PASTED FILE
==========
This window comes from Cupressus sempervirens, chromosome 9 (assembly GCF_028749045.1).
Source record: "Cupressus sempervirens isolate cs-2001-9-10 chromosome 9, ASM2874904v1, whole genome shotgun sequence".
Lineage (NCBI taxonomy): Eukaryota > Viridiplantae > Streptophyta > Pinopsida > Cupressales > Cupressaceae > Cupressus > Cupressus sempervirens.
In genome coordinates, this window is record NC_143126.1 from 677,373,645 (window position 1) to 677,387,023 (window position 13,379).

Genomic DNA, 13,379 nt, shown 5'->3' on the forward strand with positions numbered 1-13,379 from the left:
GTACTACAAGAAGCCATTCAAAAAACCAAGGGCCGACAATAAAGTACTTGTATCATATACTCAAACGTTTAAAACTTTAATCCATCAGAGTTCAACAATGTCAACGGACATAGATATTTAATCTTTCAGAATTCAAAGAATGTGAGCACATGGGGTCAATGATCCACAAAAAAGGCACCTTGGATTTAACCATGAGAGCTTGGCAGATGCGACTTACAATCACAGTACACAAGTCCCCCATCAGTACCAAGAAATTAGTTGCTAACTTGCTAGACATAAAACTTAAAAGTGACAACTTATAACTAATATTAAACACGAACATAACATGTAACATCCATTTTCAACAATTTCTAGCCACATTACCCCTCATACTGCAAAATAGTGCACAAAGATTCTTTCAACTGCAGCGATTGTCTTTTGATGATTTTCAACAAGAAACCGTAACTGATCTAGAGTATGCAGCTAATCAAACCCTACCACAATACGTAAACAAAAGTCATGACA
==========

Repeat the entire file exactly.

This window comes from Cupressus sempervirens, chromosome 9 (assembly GCF_028749045.1).
Source record: "Cupressus sempervirens isolate cs-2001-9-10 chromosome 9, ASM2874904v1, whole genome shotgun sequence".
Lineage (NCBI taxonomy): Eukaryota > Viridiplantae > Streptophyta > Pinopsida > Cupressales > Cupressaceae > Cupressus > Cupressus sempervirens.
In genome coordinates, this window is record NC_143126.1 from 677,373,645 (window position 1) to 677,387,023 (window position 13,379).

Genomic DNA, 13,379 nt, shown 5'->3' on the forward strand with positions numbered 1-13,379 from the left:
GTACTACAAGAAGCCATTCAAAAAACCAAGGGCCGACAATAAAGTACTTGTATCATATACTCAAACGTTTAAAACTTTAATCCATCAGAGTTCAACAATGTCAACGGACATAGATATTTAATCTTTCAGAATTCAAAGAATGTGAGCACATGGGGTCAATGATCCACAAAAAAGGCACCTTGGATTTAACCATGAGAGCTTGGCAGATGCGACTTACAATCACAGTACACAAGTCCCCCATCAGTACCAAGAAATTAGTTGCTAACTTGCTAGACATAAAACTTAAAAGTGACAACTTATAACTAATATTAAACACGAACATAACATGTAACATCCATTTTCAACAATTTCTAGCCACATTACCCCTCATACTGCAAAATAGTGCACAAAGATTCTTTCAACTGCAGCGATTGTCTTTTGATGATTTTCAACAAGAAACCGTAACTGATCTAGAGTATGCAGCTAATCAAACCCTACCACAATACGTAAACAAAAGTCATGACA